By Blake Neff at The Daily Caller
A student expelled from a public college for dubious reasons has been vindicated, and has picked up a cool $900,000 in the process.
Way back in 2007, Hayden Barnes was a student at Georgia’s Valdosta State University. The school at the time was planning to build two new parking garages on campus, and Barnes was strongly opposed. So, Barnes expressed his frustration on social media, posting an image collage to Facebook that, among other things, included a picture of Valdosta’s then-president Ronald Zaccari.
Zaccari promptly flew off the handle, labeling the collage a “threatening document” because it dubbed one of the garages the “Zaccari Memorial Parking Garage” (Zaccari said the name implied a threat to murder him). Declaring that Barnes was an imminent threat to both Valdosta at large and Zaccari’s own personal safety, the president unilaterally expelled him without even holding a hearing.
Since then, Barnes graduated from a different college, got a law degree, got married and had a kid. But he remained convinced that his expulsion from Valdosta was a grave wrong, and was determined to be vindicated in the courts. His initial lawsuit against the school transformed into a bruising seven-year legal battle.
Barnes’s case became a cause célèbre to advocates for campus civil liberties, being pushed with particular vigor by the Foundation for Individual Rights in Education (FIRE). In 2013, Barnes was awarded $50,000 after a federal court found his due process rights had been violated by the school. Barnes’s fight continued, though, as he also pursued a separate claim that his First Amendment right to free speech had been improperly suppressed.
Finally, in January, the Eleventh Circuit Court of Appeals issued a ruling overturning a lower court’s ruling against Barnes, reinstating his First Amendment claim against the school. The ruling set the stage for a huge payout from Valdosta, as it would have to cover Barnes’ eight years of attorney fees along with a civil judgment reflecting the school’s suppression of his civil rights.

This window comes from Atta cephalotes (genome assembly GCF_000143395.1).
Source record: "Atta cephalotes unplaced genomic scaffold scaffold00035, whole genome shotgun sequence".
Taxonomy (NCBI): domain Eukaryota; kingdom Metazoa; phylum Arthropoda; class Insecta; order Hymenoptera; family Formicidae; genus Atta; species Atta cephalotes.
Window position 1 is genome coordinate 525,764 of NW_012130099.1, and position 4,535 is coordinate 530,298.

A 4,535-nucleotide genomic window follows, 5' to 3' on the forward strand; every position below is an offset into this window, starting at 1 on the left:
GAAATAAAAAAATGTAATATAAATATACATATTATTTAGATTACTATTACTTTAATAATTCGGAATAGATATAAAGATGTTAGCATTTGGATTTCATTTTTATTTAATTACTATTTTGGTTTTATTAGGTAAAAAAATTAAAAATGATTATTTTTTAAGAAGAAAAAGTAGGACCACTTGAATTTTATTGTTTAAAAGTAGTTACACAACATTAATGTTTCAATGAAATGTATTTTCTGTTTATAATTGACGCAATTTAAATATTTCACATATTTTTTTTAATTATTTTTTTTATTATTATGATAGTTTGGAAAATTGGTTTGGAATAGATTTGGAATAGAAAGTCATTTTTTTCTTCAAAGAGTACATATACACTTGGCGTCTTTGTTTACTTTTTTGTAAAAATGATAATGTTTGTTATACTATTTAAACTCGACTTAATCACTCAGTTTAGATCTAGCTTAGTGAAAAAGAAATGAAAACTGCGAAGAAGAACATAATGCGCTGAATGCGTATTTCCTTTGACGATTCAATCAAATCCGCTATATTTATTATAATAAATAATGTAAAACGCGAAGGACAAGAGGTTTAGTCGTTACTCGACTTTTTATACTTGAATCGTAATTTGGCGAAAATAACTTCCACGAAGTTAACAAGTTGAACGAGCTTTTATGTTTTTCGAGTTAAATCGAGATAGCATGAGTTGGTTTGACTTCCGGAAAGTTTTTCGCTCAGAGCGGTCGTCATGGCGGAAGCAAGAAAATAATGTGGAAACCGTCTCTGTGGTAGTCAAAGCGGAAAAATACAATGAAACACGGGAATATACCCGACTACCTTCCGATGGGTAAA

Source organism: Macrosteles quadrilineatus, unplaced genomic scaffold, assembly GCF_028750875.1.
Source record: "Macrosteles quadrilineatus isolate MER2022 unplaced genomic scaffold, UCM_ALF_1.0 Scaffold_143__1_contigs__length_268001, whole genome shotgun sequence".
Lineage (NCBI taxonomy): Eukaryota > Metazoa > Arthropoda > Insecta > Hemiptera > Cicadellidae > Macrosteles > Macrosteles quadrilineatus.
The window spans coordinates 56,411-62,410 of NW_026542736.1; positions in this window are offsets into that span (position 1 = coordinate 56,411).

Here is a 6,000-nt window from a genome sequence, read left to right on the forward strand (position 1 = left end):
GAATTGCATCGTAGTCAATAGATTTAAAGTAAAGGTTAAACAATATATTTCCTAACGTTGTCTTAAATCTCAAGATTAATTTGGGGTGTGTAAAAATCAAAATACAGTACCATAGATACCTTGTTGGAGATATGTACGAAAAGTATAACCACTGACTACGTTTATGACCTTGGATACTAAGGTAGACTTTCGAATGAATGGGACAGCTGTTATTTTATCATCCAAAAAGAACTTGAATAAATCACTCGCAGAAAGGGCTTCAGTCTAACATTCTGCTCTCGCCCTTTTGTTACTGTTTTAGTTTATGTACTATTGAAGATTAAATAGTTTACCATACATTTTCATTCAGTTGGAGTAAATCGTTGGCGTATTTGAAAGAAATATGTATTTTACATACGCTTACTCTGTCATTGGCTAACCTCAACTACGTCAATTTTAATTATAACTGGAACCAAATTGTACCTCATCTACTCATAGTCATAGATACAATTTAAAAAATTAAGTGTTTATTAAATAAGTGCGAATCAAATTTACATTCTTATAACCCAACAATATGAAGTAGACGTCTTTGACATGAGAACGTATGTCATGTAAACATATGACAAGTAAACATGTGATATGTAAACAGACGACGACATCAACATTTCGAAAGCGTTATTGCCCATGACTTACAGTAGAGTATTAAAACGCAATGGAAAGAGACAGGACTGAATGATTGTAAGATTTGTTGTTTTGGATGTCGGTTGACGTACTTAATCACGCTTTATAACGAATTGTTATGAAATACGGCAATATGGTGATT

At long last, the school has thrown in the towel, agreeing to make a huge $900,000 payment to Barnes as part of a settlement. The settlement was first announced by FIRE, with president Greg Lukianoff hailing it as a huge victory for student civil rights.
‘The Barnes case is bigger than a David versus Goliath story worthy of its own inspirational Hollywood movie,” Lukianoff wrote for The Huffington Post. “It points the way to how we can stop university administrators from abusing their power in the future.”
The case is an important one for student rights, not only because it affirmed Barnes’ right to free speech, but also because it shows the potential personal exposure for administrators who overreach in restricting student liberties. During Barnes’ lawsuit, the courts not only found Valdosta to be liable for its actions, but also found Zaccari to be personally liable for his actions. In other words, school officials who act egregiously in suppressing students’ rights could wind up paying out of pocket for their actions, a possible consequence FIRE has hailed a crucial for defending rights on campus.